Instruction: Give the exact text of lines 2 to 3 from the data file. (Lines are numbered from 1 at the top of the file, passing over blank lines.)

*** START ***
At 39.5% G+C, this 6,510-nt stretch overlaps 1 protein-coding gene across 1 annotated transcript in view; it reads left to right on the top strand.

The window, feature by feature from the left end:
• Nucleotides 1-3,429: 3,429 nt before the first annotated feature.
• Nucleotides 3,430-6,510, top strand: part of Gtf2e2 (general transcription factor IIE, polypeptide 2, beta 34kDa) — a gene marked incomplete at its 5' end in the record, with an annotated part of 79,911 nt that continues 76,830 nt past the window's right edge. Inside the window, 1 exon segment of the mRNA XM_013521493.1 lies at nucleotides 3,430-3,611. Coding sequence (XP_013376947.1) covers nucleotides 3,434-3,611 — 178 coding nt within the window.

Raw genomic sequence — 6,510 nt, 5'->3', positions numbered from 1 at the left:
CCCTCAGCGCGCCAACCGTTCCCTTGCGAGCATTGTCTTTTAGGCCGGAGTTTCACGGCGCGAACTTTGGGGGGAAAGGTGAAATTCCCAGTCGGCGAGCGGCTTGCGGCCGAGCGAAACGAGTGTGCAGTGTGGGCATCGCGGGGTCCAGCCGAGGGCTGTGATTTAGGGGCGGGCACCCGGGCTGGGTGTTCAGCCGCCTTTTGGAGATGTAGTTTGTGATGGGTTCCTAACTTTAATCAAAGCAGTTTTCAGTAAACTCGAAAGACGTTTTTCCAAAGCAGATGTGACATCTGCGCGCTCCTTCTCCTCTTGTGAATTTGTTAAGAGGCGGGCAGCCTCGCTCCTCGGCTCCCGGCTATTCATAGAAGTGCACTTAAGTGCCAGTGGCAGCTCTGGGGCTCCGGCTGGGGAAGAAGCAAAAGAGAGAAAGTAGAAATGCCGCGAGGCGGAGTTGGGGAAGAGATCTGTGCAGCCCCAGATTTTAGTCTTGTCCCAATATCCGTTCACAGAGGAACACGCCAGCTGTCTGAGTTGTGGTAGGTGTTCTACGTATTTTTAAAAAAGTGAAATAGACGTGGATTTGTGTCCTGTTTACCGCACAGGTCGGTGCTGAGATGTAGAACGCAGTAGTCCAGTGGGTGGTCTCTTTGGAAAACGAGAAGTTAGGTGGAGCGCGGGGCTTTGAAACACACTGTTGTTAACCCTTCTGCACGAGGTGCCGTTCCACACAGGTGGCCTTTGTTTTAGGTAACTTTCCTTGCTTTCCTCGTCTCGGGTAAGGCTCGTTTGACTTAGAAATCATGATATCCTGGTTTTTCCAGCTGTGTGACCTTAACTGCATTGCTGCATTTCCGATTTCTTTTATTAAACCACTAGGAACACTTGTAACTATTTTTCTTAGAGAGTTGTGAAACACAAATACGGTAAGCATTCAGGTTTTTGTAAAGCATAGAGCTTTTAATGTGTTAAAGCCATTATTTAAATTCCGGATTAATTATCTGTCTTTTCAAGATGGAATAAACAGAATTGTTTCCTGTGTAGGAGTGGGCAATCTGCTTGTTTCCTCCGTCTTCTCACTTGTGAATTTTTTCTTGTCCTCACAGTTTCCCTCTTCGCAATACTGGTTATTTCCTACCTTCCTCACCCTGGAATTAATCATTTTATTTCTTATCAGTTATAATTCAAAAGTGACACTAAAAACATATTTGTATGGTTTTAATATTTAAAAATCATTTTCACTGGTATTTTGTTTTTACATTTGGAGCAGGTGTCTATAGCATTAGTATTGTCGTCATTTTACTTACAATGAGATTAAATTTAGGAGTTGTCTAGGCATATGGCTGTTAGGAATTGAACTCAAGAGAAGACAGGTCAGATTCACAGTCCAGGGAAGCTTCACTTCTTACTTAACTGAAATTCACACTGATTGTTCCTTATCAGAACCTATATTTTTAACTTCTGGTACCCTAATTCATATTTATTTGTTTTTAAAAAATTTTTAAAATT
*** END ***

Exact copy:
The window, feature by feature from the left end:
• Nucleotides 1-3,429: 3,429 nt before the first annotated feature.